Which Joe gave his name to ‘sloppy joes’? We look at five interesting sandwiches and their lexical origins.
1‘I see a lot of familiar faces’
well known, known, recognized, accustomed
common, everyday, day-to-day, ordinary, commonplace, frequent, habitual, usual, customary, repeated, routine, standard, stock, mundane, run-of-the-mill, conventional
British common or garden
North American garden variety
2‘she was an old and familiar friend’
close, intimate, dear, near, confidential, bosom
friendly, neighbourly, sociable, amicable, easy
informal pally, chummy, matey, buddy-buddy, palsy-walsy, thick, thick as thieves
3‘he enjoyed the familiar atmosphere in their house’
informal, non-formal, casual, relaxed, comfortable, easy, free, free and easy, at ease, at home, friendly, unceremonious, unrestrained, unconstrained, unreserved, open, natural, simple, unpretentious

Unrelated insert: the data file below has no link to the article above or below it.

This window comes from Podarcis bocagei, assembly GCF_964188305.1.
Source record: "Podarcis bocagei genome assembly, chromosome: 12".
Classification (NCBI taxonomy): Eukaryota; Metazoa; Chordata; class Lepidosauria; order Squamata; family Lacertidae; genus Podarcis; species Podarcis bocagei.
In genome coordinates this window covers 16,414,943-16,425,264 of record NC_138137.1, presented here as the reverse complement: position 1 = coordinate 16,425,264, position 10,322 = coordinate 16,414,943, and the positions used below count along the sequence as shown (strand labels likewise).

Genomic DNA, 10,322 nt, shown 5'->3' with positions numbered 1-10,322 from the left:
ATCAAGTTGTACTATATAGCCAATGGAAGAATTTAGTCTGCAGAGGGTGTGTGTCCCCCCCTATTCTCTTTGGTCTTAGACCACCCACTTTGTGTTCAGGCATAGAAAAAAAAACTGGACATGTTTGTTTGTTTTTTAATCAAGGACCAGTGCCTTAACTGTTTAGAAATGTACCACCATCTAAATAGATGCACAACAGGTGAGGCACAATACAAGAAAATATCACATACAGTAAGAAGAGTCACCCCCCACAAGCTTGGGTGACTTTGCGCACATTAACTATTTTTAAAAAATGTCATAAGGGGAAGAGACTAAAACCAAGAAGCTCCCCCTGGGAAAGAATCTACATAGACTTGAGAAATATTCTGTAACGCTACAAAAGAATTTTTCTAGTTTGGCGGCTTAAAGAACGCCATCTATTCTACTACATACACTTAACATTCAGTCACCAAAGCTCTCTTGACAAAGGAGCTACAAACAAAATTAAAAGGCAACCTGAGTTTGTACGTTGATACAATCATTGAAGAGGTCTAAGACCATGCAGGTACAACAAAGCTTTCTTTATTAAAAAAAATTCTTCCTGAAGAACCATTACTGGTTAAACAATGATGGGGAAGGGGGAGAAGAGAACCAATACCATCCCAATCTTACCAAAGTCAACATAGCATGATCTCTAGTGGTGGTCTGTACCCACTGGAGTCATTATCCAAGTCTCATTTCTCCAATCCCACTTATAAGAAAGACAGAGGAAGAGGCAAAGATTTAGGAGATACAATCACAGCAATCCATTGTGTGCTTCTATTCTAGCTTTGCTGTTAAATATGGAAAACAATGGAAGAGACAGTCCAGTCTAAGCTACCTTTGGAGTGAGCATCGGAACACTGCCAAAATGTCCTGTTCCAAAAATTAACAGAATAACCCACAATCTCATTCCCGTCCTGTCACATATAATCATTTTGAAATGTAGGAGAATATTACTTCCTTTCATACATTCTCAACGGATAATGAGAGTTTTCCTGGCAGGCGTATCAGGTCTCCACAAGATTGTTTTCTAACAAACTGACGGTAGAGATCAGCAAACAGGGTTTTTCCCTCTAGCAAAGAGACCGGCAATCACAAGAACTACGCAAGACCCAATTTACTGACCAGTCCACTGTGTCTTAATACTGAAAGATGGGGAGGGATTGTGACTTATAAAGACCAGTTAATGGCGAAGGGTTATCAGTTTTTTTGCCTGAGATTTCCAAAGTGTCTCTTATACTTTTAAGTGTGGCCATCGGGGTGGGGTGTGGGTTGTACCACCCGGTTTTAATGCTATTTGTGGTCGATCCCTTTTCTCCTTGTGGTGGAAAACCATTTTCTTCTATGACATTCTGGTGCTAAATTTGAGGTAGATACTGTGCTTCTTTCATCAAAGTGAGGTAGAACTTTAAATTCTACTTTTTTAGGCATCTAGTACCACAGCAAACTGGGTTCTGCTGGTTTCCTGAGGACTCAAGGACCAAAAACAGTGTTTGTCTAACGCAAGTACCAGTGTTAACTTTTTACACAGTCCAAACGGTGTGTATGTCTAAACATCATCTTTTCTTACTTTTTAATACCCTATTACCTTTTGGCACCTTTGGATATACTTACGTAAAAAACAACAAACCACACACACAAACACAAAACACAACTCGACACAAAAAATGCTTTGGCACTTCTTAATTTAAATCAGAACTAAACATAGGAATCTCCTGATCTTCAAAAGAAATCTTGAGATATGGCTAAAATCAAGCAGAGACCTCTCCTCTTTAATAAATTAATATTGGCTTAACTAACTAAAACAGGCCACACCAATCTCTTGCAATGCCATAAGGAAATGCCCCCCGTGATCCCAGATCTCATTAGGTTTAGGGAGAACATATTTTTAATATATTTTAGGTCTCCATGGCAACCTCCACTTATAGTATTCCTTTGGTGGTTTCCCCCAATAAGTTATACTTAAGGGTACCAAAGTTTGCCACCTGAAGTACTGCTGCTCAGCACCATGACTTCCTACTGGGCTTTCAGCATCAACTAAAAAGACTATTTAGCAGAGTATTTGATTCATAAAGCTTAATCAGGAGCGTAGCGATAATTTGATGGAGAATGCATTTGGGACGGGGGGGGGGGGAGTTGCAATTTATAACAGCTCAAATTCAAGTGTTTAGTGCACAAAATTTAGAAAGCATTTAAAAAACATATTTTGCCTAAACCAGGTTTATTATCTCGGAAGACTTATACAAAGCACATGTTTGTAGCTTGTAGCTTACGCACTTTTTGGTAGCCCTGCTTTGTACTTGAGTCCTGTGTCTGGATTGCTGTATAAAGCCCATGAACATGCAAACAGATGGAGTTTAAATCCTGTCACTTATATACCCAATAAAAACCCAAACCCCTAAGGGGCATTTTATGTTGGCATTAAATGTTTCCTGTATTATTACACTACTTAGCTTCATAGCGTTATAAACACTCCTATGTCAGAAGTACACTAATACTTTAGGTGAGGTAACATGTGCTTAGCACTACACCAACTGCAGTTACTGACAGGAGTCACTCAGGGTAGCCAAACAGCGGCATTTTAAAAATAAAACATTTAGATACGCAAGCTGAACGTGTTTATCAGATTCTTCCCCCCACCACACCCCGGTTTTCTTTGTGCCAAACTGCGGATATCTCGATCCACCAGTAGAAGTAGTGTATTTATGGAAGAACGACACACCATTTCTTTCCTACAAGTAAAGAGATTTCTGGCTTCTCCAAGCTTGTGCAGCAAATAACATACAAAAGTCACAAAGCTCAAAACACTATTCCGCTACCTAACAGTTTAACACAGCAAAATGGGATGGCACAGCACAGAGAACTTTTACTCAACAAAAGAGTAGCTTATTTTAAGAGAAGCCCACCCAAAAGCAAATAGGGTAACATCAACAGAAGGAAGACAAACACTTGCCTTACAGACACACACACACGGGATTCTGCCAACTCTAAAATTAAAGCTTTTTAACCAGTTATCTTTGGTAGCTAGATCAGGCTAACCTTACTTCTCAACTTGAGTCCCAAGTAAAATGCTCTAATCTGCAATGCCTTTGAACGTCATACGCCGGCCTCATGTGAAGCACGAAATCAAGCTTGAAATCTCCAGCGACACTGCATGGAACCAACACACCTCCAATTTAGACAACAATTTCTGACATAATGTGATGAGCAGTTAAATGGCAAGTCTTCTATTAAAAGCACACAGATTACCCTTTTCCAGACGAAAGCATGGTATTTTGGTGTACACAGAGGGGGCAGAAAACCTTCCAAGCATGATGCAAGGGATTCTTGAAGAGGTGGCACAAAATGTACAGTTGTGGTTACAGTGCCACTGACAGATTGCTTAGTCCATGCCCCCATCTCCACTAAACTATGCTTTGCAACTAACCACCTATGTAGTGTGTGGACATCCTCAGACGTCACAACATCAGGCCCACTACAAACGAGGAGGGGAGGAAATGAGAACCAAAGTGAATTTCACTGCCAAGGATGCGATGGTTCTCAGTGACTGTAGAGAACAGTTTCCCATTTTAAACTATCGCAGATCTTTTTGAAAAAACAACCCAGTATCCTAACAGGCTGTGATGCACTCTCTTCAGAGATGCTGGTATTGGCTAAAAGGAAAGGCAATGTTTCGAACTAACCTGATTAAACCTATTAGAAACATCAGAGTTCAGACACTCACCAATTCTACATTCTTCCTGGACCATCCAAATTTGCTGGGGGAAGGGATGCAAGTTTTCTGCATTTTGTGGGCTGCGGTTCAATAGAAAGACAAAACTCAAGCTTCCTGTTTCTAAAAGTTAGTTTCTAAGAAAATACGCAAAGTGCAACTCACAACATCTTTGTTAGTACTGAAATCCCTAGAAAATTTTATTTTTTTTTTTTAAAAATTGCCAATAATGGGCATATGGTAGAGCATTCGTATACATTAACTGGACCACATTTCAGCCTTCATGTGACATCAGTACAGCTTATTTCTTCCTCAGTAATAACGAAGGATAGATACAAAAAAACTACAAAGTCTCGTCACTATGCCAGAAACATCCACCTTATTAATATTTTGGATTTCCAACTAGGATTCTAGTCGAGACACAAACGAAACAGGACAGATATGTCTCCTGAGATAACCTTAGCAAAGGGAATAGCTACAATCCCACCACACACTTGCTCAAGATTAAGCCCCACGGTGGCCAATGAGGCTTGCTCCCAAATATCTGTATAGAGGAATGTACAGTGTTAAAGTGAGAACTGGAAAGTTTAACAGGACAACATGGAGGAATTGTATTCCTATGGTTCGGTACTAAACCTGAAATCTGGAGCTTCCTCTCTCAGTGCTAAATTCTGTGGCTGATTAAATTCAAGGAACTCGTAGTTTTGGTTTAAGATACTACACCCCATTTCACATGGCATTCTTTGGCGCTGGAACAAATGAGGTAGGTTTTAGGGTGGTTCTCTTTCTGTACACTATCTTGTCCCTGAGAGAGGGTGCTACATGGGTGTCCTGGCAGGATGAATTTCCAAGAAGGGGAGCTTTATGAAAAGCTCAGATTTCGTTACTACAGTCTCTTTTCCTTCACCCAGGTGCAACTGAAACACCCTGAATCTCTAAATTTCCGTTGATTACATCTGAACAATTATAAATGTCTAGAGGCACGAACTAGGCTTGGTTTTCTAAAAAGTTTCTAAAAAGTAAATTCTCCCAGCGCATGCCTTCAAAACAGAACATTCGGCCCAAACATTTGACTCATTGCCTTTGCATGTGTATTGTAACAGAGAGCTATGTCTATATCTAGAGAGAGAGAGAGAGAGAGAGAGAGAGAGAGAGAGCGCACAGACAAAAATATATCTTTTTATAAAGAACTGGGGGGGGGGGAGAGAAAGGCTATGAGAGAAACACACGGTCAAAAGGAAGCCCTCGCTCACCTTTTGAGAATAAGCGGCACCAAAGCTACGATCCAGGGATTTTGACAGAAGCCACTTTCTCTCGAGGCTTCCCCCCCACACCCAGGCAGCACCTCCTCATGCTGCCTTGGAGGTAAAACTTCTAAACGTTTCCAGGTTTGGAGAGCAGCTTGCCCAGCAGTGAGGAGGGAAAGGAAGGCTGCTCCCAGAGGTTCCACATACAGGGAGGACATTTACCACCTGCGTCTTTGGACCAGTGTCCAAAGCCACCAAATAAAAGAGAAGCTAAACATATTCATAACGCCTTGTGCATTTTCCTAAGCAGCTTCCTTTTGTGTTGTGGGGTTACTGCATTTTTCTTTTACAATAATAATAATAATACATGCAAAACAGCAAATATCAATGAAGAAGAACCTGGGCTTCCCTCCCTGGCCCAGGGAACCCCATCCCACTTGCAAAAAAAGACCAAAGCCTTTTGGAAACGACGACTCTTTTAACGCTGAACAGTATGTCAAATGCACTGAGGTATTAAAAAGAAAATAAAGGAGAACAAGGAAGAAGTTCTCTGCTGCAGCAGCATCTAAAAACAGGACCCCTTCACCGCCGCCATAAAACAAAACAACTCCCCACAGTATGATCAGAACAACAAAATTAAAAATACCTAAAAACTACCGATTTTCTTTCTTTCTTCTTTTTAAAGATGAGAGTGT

4‘they object to him being familiar with the staff’
overfamiliar, unduly familiar, over-free, presumptuous, disrespectful, forward, bold, impudent, impertinent, intrusive
making passes at, chatting up, making advances towards
‘are you familiar with the subject?’
acquainted with, conversant with, versed in, informed about, knowledgeable about, well informed about, instructed in, skilled in, proficient in
at home with, no stranger to, au fait with, au courant with, apprised of, abreast of, up to date with, in touch with
well up on, in the know about, genned up on, clued in on, clued up on, plugged into
switched on to
Are you looking for a word for a foolish person? We explore twelve interesting words to describe the dunderheads in your life.
Before you run for the hills, let’s run through a list of ‘run’ expressions that are running through our minds.
The definitions of ‘buddy’ and ‘bro’ in the OED have recently been revised. We explore their history and increase in popularity.